Environmental Scientists Call for Stronger WHO Guidance on Toxic PFAS “Forever Chemicals”

WHO's draft guidance on PFAS water contamination fails to take into account key scientific literature linking exposure to the toxic chemicals to cancer.

Amid rising concerns over the long-term health risks from PFAS water contamination, an organization comprised of over 100 experts on the toxic chemicals is challenging the World Health Organizations (WHO) to draft guidelines for PFAS drinking water standards.

Per- and polyfluoroalkyl substances (PFAS) include over 9,000 man-made chemicals, which have been frequently used in consumer and industrial products to resist grease, oil, and water since the 1940’s. However, since the chemicals are known to build up in the environment and human body, they are increasingly referred to as “forever” chemicals and dangerous levels of PFAS have been identified in drinking water throughout the United States.

This month, the Green Science Policy Institute sent a letter to the World Health Organization (WHO), urging the global leader on health policy to significantly revise their recommendations on side effects and potential remediation efforts to remove PFAS chemicals from drinking water, warning the guidance omits several serious adverse health effects associated with the chemicals.

The letter was sent in response to a draft background document for the development of WHO Guidelines for Drinking-Water Quality, released for public review in late September.

PFAS Exposure Side Effects

PFAS chemicals have been used for decades, due to their ability to resist heat, grease, stains and water. As a result, they are found in a vast amount of consumer products, including food packaging materials, pizza boxes, popcorn bags, non-stick cooking pans and other items. They are also heavily used in aqueous film-forming foams used by civilian and military firefighters to combat chemical fires.

Exposure to the chemicals has been linked to the development of several different types of cancers, with recent studies finding that PFAS exposure can cause liver damage, thyroid disease, high cholesterol and other side effects. However, the full extent of their adverse effects on the human body are still relatively unknown.

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Firefighting Foam Lawsuits

Exposure to firefighting foam chemicals may result in an increased risk of cancer for firefighters, military and airport personnel.


According to Green Science Policy Institute letter, which was addressed to WHO’s Unit Head of Water, Sanitation, Hygiene and Health, Bruce Gordon, the agency’s guidelines for drinking water quality have overlooked and omitted concerns regarding PFAS side effects shown in recently published peer-reviewed medical research.

Specifically, the research organization states WHO omits or obscures strong evidence of the links between PFAS chemicals and cancer outlined in several animal and human studies, which have received recognition and support by the US Environmental Protection Agency (EPA), California EPA, and the US EPA Science Advisory Board (SAB) and its PFAS Review Panel.

The group also claims WHO has overlooked the toxic effects of PFAS chemicals on the human liver, and has dismissed evidence that PFAS cause increases in biomarkers of liver damage and microscopic changes in liver cells indicative of steatosis (fatty liver) in multiple species of experimental animals, as well as in cultured cells.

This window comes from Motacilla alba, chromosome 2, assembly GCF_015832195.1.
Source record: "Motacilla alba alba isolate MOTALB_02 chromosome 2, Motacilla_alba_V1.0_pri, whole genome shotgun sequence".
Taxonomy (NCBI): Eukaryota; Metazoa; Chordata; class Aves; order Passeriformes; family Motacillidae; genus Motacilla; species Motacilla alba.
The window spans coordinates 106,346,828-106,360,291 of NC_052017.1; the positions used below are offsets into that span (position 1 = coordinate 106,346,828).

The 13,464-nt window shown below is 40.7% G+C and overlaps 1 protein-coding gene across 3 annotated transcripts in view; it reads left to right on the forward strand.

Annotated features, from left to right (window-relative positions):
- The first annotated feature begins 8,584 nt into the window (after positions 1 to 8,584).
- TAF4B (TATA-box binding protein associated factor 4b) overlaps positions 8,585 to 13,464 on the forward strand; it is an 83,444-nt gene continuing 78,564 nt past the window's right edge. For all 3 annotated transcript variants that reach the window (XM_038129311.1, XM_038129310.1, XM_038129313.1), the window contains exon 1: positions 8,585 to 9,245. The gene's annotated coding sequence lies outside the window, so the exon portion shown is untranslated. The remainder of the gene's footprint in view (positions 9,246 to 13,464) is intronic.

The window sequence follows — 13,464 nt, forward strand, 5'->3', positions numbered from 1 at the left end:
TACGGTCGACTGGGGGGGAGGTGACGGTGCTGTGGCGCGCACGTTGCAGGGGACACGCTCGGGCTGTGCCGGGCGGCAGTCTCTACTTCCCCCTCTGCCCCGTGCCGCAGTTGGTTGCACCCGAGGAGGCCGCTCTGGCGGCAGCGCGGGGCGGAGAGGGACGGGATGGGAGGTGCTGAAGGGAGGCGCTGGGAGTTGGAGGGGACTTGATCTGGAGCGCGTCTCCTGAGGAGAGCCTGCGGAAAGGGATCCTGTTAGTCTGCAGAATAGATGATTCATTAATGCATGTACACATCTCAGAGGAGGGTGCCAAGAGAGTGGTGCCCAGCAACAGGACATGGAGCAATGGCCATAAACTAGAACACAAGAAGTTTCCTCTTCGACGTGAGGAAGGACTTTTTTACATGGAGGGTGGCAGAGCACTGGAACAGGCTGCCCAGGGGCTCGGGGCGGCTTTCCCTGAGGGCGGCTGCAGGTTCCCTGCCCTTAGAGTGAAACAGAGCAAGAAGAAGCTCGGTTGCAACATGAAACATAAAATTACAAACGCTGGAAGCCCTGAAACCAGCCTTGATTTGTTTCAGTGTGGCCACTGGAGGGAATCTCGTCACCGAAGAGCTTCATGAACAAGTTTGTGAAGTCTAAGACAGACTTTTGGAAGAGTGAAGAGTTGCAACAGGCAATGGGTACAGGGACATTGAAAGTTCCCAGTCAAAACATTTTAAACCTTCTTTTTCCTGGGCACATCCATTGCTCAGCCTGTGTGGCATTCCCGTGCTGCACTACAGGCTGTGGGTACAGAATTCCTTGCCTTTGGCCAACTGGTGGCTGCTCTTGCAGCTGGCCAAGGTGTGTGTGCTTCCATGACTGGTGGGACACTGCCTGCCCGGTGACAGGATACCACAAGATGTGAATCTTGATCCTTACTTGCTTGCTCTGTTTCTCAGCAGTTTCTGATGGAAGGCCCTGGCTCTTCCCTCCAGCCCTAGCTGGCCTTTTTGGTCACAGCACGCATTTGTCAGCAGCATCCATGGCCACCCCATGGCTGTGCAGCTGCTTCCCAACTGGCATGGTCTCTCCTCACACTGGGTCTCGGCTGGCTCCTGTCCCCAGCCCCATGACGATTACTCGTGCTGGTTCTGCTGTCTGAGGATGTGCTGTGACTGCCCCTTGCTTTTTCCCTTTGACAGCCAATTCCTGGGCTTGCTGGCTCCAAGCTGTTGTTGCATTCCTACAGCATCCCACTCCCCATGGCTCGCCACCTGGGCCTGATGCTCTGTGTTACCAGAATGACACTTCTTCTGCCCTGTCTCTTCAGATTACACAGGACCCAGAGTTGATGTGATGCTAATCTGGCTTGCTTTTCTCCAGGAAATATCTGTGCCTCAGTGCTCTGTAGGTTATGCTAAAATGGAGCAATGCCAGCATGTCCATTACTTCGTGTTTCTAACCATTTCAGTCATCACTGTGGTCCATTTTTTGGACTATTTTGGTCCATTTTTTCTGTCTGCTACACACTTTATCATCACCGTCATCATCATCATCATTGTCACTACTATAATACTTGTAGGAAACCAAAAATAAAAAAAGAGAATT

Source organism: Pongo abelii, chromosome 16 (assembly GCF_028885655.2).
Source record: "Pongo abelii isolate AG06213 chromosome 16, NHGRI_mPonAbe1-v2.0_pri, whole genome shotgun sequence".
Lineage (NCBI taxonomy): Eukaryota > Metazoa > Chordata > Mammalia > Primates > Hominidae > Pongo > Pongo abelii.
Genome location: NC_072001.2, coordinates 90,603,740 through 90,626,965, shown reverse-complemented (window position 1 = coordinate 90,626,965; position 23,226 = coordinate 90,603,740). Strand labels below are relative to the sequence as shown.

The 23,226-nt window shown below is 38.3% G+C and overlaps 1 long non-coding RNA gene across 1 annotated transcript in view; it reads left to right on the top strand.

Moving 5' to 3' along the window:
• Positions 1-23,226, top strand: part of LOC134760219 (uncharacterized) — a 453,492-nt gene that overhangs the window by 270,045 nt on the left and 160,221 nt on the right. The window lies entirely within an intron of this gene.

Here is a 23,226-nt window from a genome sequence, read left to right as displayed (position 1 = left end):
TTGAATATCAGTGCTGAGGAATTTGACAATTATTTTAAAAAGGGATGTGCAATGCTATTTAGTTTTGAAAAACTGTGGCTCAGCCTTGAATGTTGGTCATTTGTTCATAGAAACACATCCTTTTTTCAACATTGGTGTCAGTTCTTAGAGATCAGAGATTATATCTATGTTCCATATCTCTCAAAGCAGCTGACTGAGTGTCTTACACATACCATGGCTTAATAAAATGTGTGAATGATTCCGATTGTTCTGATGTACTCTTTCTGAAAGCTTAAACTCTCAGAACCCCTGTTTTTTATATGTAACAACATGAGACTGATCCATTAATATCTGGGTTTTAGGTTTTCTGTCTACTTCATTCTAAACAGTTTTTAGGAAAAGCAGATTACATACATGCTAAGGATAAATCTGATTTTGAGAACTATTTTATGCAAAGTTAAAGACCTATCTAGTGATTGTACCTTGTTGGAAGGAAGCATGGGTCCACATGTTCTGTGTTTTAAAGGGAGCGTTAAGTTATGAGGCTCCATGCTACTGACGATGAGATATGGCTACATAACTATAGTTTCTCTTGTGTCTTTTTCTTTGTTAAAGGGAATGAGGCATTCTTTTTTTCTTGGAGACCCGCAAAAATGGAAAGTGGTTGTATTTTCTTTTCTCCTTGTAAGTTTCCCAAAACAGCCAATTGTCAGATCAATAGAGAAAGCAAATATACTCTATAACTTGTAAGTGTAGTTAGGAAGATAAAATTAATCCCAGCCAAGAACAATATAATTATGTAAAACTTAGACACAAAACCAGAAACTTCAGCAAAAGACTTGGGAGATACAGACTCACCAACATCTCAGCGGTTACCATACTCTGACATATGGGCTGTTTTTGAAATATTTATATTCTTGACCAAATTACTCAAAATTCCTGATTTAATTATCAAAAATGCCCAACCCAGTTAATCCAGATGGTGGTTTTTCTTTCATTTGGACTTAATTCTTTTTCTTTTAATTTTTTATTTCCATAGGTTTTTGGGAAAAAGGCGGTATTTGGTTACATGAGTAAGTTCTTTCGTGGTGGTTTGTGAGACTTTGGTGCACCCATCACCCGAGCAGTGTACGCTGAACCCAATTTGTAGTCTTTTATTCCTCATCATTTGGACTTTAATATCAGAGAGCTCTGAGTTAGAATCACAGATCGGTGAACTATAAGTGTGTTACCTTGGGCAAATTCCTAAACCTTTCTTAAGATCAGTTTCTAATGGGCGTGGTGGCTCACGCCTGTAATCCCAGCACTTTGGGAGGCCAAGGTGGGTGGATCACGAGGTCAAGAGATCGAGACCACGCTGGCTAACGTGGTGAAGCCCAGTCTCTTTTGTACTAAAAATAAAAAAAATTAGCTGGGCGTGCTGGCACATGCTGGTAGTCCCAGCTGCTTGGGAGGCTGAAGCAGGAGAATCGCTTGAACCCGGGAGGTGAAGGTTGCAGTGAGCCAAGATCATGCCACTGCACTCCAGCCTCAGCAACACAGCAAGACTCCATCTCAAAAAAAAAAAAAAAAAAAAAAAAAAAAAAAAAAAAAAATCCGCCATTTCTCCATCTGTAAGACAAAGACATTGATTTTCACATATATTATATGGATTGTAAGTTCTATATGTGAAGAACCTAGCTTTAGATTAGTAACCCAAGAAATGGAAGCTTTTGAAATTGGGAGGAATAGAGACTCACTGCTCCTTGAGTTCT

Lastly, the report outlines that WHO has further overlooked data on the increased cholesterol risk and immune effects caused by both perfluorooctanoic acid (PFOA) and perfluorooctane sulfonate (PFOS), which are two of the most widely used types of PFAS chemicals.

The organization, which is comprised of 116 scientists, who are experts on PFAS, is encouraging the agency to significantly revise the WHO Guidelines for Drinking Water Quality document based on the latest available research, or to fully withdrawal the proposed guidance altogether, and to adopt an unbiased and independent scientifically defensible health-based approach for establishing a PFAS drinking water guidance.

“WHO should enforce conflict-of-interest policies, so that those with financial and other conflicts-of-interest are not in advisory, peer-review, or decision-making roles”, the letter states.

PFAS Drinking Water Contamination Lawsuits: November 2022

Manufacturers of PFAS chemicals currently face hundreds of firefighting foam lawsuits brought by individuals diagnosed with cancer after direct contact with the chemicals during their careers as a firefighter. In addition, a growing number of PFAS water contamination lawsuits are being pursued by individuals diagnosed with ulcerative colitis or cancer, after regularly drinking water known to contain the chemicals.

Given common questions of fact and law presented in the claims, all federal water contamination lawsuits over PFAS chemicals in AFFF are currently centralized before U.S. District Judge Richard M. Gergel in the District of South Carolina, for coordinated discovery, pretrial proceedings and a series of early bellwether trials, which are expected to begin next year.

Early in the pretrial proceedings, Judge Gergel has established a “bellwether” program that started with a group of water contamination cases going through case-specific discovery in preparation for a series of early trial dates, that are expected to begin in mid-2023.

If parties do not reach an firefighting foam water contamination settlement agreement once the pretrial proceedings and bellwether test trials are completed, or the litigation is otherwise resolved, the cases will be remanded back to their originating federal court districts for trial.


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